Personal data security was breached nearly 9,000 times in UK government departments in one year, according to a damning report from the National Audit Office (NAO).
The watchdog revealed the 17 largest departments recorded 8,995 data breaches in 2014-15, but that only 14 were reported to the Information Commissioner’s Office (ICO).
HM Revenue and Customs (HMRC) was the worst offender, with 6,041 breaches and just three reported to the ICO. Almost all of those not reported were “minor” breaches that “potentially had an impact on customers but were not managed centrally by the department.”
The Ministry of Justice (MoJ) had 2,801 breaches and also reported just three to the ICO.
Under the Data Protection Act, Whitehall departments can decide which personal data breaches to report to the ICO. However, the NAO said it was impossible to determine how serious the thousands of incidents not disclosed to the commissioner were.
“The lack of detail in the self-reporting data means it is not possible to determine how significant any of the 8,981 incidents (not reported to the ICO) were. The data reflect public reporting as signed off by accounting officers and highlight major variations in incident reporting processes across departments.”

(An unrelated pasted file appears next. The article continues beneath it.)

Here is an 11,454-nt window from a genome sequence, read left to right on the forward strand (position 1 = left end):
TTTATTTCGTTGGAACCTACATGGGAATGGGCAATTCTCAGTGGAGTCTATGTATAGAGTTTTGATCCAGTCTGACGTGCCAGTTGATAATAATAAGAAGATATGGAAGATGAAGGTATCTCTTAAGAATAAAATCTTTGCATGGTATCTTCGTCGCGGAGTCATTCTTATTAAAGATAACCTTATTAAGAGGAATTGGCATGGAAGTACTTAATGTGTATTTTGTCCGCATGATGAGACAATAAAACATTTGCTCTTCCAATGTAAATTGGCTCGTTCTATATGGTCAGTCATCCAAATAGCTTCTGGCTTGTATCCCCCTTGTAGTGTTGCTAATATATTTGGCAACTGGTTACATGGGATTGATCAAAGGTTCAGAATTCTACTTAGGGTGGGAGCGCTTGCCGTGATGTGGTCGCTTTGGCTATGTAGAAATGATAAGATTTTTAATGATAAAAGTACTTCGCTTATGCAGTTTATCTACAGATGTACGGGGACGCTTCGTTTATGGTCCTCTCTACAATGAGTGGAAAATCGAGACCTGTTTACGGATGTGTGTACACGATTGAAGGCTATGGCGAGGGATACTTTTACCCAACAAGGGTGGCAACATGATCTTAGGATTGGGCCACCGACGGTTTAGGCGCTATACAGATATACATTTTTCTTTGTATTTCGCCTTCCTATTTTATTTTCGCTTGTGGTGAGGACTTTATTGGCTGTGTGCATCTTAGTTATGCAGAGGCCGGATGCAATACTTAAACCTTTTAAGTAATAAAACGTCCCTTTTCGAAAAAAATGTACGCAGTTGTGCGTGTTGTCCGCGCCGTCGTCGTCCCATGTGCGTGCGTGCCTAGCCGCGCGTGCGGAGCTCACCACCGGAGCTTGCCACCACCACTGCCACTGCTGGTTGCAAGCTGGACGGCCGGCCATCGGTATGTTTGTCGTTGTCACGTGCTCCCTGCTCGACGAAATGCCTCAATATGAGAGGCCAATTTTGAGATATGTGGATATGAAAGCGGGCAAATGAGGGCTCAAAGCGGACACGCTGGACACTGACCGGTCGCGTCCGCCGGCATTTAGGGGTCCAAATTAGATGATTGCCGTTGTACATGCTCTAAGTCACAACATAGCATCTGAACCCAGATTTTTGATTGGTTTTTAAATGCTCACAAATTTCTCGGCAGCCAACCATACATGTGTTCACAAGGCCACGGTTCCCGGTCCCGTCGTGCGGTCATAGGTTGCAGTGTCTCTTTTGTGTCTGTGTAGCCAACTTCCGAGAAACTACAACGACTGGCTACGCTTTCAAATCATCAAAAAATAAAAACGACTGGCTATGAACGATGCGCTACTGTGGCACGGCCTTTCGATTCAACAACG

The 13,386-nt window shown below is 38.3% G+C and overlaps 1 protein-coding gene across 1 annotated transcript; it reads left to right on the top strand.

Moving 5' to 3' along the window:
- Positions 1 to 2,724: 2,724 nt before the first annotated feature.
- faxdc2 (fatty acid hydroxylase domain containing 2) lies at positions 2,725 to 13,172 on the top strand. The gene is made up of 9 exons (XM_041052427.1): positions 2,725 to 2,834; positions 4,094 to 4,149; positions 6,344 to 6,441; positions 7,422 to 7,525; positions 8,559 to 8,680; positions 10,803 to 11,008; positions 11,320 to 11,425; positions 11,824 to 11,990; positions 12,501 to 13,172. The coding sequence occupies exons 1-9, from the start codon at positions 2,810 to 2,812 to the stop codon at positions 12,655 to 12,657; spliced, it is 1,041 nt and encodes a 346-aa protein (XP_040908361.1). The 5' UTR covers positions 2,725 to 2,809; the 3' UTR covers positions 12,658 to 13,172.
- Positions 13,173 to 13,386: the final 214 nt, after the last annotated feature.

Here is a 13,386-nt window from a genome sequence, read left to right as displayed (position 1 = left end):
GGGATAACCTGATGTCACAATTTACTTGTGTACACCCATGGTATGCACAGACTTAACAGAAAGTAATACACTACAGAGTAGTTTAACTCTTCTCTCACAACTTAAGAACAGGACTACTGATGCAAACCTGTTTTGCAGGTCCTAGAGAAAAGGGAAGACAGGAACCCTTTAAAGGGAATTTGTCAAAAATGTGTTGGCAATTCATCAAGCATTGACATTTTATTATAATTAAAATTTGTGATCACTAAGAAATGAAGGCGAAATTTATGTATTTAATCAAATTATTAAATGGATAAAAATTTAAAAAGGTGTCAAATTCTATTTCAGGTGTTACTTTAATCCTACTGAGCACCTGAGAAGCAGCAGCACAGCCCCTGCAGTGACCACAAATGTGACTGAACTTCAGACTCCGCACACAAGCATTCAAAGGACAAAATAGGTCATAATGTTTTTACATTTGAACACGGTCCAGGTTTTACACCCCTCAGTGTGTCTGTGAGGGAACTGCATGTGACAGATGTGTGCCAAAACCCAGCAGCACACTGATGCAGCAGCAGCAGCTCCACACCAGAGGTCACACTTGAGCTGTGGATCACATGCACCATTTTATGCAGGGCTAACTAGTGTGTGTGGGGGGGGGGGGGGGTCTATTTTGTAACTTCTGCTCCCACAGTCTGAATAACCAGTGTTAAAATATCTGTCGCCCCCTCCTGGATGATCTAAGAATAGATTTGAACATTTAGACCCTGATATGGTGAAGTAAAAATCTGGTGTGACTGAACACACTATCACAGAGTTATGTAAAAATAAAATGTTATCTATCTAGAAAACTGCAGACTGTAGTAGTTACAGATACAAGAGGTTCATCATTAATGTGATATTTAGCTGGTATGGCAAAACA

The NAO said “chaotic” mechanisms for recording personal data breaches made departmental comparisons “meaningless.”
The report also found 73 teams and 1,600 staff with data security responsibilities were found to be operating without cohesion and governance. The Cabinet Office came under fire for failing to establish leadership in the area.
“None of the departments interviewed understood the specific roles of the various bodies involved, making it difficult to identify any single arbiter of standards or guidance,” the report said.
A Cabinet Office spokesperson said the majority of the data breaches cited in the report were “very minor” but said it needed to do more.
“The Cabinet Office conducted its own review of government security in early 2016 and many of our findings are consistent with the NAO report,” the spokesperson told the BBC.
“So we are already well under way in strengthening oversight of information security by bringing together nine separate central terms into just two.
“We have also appointed the government’s first ever Chief Security Officer to bring together all disciplines of government security under central leadership.”
Amyas Morse, head of the National Audit Office, said: “Protecting information while redesigning public services and introducing the technology necessary to support them is an increasingly complex challenge.
“To achieve this, the Cabinet Office, departments, and the wider public sector need a new approach, in which the centre of government provides clear principles and guidance and departments increase their capacity to make informed decisions about the risks involved.”